Around 2004, it became clear that Intel's quest for clockspeed had burned out. The final "Prescott" revision of the Pentium 4 processor architecture was struggling to meet ambitious targets for operating frequency. A new paradigm in CPU design was needed.

Since then, Intel has been working to re-architect its entire family of x86 processors. First came the Core Duo mobile processor. It revolutionised notebook performance and gave an early glimpse of the enormous performance-per-watt pay off possible with a relatively low-clocking multi-core processor. Next was the Core 2 Duo processor, which did much the same for desktop computing.

The final piece of the puzzle

This month, Intel is putting the final piece of its multi-core, high efficiency strategy into place. Its latest Nehalem processor architecture is now available in Xeon trim, enabling Intel to make a strong claim to best-in-class across all segments – mobile, desktop and enterprise.

Of course, the Nehalem architecture has already been available for several months in the shape of Intel's enormously powerful Core i7 desktop processor. However, the upgrading of the Xeon workstation and server family of processors to Nehalem specification is much more significant than Core i7. Partly, that's because Intel had a healthy performance advantage on the desktop. The arrival of Core i7 merely served to cement what was already an extremely solid lead.

But it's also because, more than anything, Nehalem has been designed to be an enterprise class chip with killer parallel processing performance. Central to that aim is the concept of scalability in multi-core configurations and multi-socket scenarios. Adding extra CPUs and cores to a given platform is all very well. But if those CPUs and cores are not fed with sufficient data, the consequence is idle processing cycles and compromised performance.

Until Nehalem, that's exactly the problem that Intel's multi-socket platforms have suffered from. Thanks to an old fashioned interface composed of a front side bus connecting the CPU to a secondary chip, which in turn housed the memory controller, system I/O and inter-socket communications, Intel's multi-socket Xeons were often starved of data. This shared bus was simply too slow and narrow to keep up with the demands of the CPUs, particularly as per-socket core counts increased.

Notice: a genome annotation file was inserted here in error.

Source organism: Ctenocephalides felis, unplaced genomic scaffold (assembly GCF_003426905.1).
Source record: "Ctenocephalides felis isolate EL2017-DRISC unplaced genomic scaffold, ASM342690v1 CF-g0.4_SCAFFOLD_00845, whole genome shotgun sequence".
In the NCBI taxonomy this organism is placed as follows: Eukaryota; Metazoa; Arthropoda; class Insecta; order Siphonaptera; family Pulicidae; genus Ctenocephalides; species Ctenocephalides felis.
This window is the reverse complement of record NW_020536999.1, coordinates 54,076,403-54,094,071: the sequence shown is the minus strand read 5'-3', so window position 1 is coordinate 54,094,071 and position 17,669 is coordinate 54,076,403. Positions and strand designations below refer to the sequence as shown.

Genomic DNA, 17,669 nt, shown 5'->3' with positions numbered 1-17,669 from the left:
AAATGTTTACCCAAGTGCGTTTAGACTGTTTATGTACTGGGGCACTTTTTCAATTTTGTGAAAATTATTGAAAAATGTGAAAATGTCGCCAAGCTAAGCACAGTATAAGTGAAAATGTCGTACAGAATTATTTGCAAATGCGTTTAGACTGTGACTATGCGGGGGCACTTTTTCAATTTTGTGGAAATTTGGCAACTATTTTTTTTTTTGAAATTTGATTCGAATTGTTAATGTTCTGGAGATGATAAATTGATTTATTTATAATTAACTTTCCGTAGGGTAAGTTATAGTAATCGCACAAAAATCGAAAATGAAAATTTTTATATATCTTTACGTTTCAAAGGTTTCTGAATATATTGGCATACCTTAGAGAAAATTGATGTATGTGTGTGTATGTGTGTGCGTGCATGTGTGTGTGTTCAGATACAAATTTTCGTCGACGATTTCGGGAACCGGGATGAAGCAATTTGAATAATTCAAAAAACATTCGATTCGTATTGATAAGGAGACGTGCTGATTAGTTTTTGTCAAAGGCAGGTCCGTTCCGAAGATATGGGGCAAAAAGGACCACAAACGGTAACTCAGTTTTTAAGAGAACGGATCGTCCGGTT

Improved memory controller

But with Nehalem, Intel has moved both the memory controller and I/O onto the CPU itself. The result is a massive leap in available bandwidth. Take memory performance. Intel's outgoing dual-socket Xeon processor based on the Penryn architecture had to make do with at best 6GB/s of memory bandwidth for each CPU.

The new Xeon EPs based on Nehalem enjoy a staggering 16GB/s per socket. Of course, the boost in bandwidth is not only down to the controller's on-die location. Intel has also added an extra channel for a grand total of three and upped memory support to 1,333MHz DDR3. It's by far the most powerful memory controller of any x86 processor.

Just as significant is the new Quick Path Interconnect (QPI). This provides a high speed interface both between the CPUs themselves and out to the rest of the system. Each QPI link delivers no less than 32GB/s and each CPU sports two links. For workloads where data must be shared between CPU sockets, it's an enormous boon.

Elsewhere, Nehalem EP benefits from the same detailed enhancements as the Core i7 processor. Thanks to Hyperthreading, therefore, each of the processor's four cores are capable of processing two threads simultaneously and hence no less than 16 overall in dual-socket EP configuration. As for the overall impact of the effort Intel has put into Nehalem, well, it translates into probably the biggest ever step forward in performance for an enterprise class x86 processor.

Familiar silicon

The silicon inside Intel's latest dual-socket Xeon processor is actually rather familiar. It's essentially the same CPU die found in the Core i7 desktop CPU and therefore a monolithic quad-core design manufactured using Intel's 45nm production technology. Likewise, each core has a dedicated L2 cache memory pool of 256KB, supplemented by 8MB of shared L3 cache.

Things get much more exciting, however, when you compare this new Nehalem-based Xeon with Intel's outgoing Xeons from the Penryn family, and indeed to AMD's competing Opteron CPU. Thanks to the combination of Nehalem's high bandwidth, low latency architecture and the raw power of its processor cores, it delivers truly monstrous parallel processing performance.

Nearest rival

In our benchmarks, a pair X5570s running at 2.93GHz are anywhere from 50 to 100 per cent faster than two 2.7GHz "Shanghai" Opterons, the fastest multi-socket AMD processor we have tested. That's right, in some benchmarks, including our computational fluid dynamics test, Nehalem is literally twice as quick. Admittedly, AMD has recently released a slightly higher clocked 2.9GHz Opteron. But suffice to say it's unlikely the extra 200MHz will come close to closing the gap.

Of course, it's not just the Opteron that is left looking a little silly. Intel's previous Xeons also take a brutal beating. In a preliminary run of SPEC CPU2006, arguably the most widely respected CPU performance benchmark in the world, the X5570 is capable of an estimated floating point base score of over 150. A 3.2GHz Xeon based on the old architecture scores just 86. Enough said, really.